But any selection process that only considers already existing music is bound to suffer from cultural biases. It is simply impossible to create a corpus of music that represents every cultural group on Earth or every genre of music. This suggests that intentionally designing music for interstellar transmission is the most promising path forward insofar as it would effectively be creating an entirely new genre of music. Not only would it avoid selection bias, but it opens the possibility of creating music that carries a maximum amount of information about the species that created it. This is a radical departure from music’s typical function of connecting humans with one another; the new extraterrestrial music would be composed to connect two entirely different intelligent species across vast expanses of time and space.

The musical elements of the 2018 Sónar messages were a first tentative step in the direction of extraterrestrial music, but they won’t be the last. Earlier this year, the SETI Institute announced its Earthling project, which is crowdsourcing original music from all around the globe. These samples will form the basis of a seven-part music composition called “Earthling” that will be performed at the Allen Telescope Array in Northern California, the only telescope in the U.S. dedicated to the search for extraterrestrial intelligence. The Earthling project aims to create a collective composition that represents humanity writ large and will hopefully avoid the bias that has plagued past musical interstellar messages. Although there is no plan to broadcast the composition into the cosmos, the project is can teach us a great deal about how to compose music with an eye toward interstellar communication.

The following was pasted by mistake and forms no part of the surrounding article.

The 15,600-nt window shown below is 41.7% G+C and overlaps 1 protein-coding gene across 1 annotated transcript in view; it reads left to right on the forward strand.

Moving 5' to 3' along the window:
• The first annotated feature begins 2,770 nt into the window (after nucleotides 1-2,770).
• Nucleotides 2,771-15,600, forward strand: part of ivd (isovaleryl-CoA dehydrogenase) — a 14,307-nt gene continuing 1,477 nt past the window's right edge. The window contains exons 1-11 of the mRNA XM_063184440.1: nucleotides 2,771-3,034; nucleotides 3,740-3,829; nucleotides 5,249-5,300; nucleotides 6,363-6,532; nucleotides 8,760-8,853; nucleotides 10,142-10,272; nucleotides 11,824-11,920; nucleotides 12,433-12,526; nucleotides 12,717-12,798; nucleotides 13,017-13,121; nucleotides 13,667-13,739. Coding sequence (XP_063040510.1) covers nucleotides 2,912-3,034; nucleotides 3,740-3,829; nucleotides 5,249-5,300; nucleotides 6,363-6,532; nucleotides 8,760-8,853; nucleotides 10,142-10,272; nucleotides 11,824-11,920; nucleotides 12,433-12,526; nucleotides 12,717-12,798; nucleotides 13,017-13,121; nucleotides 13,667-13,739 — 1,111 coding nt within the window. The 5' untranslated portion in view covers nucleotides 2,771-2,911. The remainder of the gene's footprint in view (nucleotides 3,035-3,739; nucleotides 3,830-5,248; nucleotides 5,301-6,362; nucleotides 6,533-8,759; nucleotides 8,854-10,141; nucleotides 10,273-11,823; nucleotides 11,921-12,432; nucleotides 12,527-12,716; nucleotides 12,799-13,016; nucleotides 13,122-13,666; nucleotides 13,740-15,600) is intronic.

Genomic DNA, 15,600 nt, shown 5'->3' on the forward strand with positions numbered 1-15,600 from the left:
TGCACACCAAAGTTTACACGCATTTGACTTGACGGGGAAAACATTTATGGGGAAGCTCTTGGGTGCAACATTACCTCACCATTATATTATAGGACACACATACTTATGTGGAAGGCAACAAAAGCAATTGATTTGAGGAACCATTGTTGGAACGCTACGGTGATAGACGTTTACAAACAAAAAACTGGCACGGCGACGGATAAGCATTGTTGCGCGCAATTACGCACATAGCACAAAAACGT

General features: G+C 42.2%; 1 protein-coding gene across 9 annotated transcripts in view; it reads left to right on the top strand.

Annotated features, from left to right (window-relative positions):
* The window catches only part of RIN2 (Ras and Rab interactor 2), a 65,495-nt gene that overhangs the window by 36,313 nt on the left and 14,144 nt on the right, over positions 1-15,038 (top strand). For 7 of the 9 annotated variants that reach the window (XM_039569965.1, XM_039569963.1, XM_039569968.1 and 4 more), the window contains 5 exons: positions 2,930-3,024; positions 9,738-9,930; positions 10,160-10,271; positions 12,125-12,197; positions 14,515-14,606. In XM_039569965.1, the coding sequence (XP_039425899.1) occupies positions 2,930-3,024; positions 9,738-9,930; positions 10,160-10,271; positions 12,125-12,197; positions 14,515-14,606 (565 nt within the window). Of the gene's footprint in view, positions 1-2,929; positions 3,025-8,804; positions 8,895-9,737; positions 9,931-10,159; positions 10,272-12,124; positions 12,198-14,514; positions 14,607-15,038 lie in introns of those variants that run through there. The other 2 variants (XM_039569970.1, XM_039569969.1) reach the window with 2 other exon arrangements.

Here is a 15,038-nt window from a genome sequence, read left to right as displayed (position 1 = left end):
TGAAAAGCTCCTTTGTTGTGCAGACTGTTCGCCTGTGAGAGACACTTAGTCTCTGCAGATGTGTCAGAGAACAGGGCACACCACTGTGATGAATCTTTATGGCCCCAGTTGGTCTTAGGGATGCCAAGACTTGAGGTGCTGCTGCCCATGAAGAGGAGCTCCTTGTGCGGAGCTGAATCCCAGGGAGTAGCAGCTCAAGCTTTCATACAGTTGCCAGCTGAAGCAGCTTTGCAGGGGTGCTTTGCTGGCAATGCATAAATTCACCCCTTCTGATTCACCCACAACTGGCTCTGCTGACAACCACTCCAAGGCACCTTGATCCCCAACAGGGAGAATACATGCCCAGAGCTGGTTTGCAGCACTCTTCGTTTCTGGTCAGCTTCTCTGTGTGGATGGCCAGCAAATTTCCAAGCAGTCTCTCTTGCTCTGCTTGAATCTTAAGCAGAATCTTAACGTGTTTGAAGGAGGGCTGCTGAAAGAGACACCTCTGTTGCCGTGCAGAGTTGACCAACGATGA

When Carl Sagan set about designing the Voyager Golden Record, he understood humanity’s first musical interstellar message was unlikely to ever be intercepted by an extraterrestrial intelligence. Nevertheless, he recognized that “launching this bottle into the cosmic ocean says something very hopeful about life on this planet.” The same holds true for all future musical interstellar messages, even if our terrestrial melodies never grace an extraterrestrial ear.

Future Tense is a partnership of Slate, New America, and Arizona State University that examines emerging technologies, public policy, and society.